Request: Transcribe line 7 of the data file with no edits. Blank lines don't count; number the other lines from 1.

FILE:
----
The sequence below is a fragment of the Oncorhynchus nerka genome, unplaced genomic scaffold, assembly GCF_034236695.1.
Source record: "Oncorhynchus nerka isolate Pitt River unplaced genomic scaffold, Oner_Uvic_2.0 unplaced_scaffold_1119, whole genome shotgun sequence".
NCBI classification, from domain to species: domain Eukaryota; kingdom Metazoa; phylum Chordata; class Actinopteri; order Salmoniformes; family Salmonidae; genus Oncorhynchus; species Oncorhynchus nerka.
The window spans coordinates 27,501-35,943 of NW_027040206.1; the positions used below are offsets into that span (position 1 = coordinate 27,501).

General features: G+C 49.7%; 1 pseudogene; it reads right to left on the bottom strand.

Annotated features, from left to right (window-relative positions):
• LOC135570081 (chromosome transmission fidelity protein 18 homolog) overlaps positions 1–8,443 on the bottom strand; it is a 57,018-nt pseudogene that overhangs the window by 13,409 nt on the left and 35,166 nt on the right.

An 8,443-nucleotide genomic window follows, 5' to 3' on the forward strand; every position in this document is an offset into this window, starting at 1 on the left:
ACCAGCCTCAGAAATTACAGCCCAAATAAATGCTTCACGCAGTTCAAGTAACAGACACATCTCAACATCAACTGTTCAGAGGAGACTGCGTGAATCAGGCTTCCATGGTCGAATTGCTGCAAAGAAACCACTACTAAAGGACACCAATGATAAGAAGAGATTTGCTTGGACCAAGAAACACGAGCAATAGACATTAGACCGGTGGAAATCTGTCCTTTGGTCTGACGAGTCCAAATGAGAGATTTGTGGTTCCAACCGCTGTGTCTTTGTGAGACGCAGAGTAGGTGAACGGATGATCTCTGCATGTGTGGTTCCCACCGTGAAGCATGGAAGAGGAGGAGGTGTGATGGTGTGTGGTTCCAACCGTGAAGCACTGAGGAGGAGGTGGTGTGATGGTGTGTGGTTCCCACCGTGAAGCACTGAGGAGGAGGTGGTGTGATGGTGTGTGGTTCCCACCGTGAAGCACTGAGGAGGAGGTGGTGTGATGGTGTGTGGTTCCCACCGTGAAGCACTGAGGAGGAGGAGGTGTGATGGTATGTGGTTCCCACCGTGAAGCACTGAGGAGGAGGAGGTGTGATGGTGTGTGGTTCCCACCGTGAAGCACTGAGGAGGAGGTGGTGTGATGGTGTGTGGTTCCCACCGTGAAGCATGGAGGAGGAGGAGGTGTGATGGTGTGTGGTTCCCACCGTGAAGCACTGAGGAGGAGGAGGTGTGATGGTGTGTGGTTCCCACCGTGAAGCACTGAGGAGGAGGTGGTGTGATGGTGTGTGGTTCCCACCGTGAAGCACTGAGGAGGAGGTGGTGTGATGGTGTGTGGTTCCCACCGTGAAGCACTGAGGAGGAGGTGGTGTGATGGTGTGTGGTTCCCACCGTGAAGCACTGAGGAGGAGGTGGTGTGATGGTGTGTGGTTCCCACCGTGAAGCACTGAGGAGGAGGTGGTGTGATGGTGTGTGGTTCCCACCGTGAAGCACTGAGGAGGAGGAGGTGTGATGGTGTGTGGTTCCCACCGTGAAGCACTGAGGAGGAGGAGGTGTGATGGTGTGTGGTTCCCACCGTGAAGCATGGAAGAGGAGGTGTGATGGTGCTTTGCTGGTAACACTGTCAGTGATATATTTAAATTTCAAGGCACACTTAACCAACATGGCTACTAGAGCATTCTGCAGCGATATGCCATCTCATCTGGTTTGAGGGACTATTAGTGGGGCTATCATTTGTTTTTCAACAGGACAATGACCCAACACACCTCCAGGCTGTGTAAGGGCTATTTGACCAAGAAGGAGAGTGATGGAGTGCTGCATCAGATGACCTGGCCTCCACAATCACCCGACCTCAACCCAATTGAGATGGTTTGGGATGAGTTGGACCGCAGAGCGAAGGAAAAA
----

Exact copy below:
• LOC135570081 (chromosome transmission fidelity protein 18 homolog) overlaps positions 1–8,443 on the bottom strand; it is a 57,018-nt pseudogene that overhangs the window by 13,409 nt on the left and 35,166 nt on the right.